What is the success rate?

Success depends on several factors, the most important being the degree of nearsightedness, farsightedness or astigmatism. Prior to surgery your surgeon will be able to tell you your likely vision following the procedure. Approximately 95 percent of eyes treated with LASIK reach 20/40 or better vision with one procedure, which is the requirement for driving legally without having to wear any corrective lenses. If a patient does not achieve their desired goal, enhancements can be performed to help furthe improve vision.

I have dry eyes. Can LASIK help?

Many patients who desire LASIK surgery have dry eyes. They have become intolerant of their contact lenses because the dryness makes them uncomfortable. LASIK occasionally worsens dry eyes, but typically, this is temporary and usually can be treated with frequent artificial tear lubrication. In special cases of severe dry eye, special punctal plugs that are placed in the lower eyelid tear ducts can cause significant improvement in dryness. These are easily removed in the office once the dryness resolves, or they can be left in place permanently.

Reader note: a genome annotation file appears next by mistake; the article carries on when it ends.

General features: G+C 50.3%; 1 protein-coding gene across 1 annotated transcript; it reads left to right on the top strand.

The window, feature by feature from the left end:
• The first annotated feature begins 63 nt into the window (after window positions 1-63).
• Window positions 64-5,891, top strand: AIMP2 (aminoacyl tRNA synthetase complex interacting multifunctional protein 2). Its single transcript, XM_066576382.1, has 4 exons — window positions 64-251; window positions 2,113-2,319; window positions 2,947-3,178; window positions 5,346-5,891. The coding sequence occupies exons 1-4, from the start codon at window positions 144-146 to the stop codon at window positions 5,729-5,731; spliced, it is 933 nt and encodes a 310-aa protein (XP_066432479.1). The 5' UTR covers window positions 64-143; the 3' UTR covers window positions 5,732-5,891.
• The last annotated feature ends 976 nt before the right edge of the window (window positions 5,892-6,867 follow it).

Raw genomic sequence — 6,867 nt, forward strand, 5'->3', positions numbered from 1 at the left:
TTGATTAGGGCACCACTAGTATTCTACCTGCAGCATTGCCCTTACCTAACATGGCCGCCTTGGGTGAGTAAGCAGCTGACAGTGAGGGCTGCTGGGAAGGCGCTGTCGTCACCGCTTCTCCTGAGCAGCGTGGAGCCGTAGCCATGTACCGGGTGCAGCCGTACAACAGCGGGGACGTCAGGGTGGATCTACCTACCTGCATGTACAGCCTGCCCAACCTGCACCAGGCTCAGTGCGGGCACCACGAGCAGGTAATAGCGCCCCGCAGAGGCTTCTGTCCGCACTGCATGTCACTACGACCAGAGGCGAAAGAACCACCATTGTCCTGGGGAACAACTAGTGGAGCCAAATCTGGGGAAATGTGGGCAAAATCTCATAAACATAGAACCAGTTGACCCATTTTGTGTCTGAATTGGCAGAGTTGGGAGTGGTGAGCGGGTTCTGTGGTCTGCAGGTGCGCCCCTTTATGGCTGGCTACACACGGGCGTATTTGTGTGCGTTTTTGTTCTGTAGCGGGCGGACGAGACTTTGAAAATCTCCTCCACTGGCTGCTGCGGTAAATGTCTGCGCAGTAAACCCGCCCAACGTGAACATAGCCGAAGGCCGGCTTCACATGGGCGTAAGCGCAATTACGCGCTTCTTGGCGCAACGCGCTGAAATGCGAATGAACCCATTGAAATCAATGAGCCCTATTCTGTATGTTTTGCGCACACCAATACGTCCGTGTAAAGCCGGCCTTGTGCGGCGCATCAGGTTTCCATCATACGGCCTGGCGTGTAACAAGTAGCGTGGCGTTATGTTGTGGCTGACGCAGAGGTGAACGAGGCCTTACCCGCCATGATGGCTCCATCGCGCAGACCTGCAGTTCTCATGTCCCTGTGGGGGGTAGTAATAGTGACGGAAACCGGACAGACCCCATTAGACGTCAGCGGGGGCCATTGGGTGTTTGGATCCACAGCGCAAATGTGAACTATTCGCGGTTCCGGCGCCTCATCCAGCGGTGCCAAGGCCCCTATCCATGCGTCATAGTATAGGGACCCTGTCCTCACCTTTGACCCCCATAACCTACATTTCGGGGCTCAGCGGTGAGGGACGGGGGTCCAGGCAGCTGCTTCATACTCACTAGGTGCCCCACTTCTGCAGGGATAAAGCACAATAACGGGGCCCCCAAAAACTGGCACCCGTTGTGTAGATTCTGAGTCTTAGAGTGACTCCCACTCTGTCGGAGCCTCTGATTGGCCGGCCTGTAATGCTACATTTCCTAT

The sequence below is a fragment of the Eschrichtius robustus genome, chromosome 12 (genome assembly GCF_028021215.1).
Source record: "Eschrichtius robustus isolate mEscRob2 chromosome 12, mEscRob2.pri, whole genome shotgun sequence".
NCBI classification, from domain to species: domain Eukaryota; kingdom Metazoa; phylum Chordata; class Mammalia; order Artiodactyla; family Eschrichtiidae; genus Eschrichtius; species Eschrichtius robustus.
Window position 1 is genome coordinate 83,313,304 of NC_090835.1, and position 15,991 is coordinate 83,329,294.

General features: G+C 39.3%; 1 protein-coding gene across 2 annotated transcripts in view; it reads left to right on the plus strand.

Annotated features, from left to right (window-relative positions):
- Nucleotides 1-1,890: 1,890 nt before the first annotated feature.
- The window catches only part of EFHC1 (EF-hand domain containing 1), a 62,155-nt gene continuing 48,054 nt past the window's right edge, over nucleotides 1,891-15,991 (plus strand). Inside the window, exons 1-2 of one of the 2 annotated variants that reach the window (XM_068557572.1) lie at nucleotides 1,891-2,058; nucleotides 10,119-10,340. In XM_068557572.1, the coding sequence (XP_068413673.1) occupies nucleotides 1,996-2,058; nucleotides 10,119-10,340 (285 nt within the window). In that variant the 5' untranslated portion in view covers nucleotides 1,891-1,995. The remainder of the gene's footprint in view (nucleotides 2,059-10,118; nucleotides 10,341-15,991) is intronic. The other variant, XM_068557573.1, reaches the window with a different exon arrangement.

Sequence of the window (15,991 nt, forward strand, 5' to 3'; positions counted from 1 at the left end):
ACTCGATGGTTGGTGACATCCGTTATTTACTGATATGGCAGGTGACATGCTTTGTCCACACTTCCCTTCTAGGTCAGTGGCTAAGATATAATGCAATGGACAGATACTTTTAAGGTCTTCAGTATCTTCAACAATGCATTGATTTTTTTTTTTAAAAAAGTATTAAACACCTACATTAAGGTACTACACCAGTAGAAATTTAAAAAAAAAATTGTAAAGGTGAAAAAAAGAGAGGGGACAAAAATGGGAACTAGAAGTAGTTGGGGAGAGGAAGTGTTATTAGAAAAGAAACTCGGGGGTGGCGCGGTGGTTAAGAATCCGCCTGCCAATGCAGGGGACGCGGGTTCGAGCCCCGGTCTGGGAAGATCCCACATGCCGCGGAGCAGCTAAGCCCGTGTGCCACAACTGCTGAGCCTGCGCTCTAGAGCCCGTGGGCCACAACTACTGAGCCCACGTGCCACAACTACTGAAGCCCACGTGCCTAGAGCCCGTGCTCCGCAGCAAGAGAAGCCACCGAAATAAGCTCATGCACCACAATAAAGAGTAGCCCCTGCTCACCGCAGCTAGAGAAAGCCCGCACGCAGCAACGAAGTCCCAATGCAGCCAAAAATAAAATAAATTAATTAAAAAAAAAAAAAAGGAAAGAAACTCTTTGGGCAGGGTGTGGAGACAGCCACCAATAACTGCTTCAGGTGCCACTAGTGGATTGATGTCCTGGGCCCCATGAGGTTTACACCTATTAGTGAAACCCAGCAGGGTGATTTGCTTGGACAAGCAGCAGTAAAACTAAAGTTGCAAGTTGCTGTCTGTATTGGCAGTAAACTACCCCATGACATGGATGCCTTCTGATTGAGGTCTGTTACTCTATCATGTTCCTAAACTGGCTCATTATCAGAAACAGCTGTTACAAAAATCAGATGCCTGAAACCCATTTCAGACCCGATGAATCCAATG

What if I have more questions about LASIK or LASIK surgery?

The staff at all North Suburban Eye Associates locations including Wakefield, Winchester and Beverly are knowledgable and willing to answer any questions you may have about LASIK. Contact us during business hours for answers or to set up a consultation.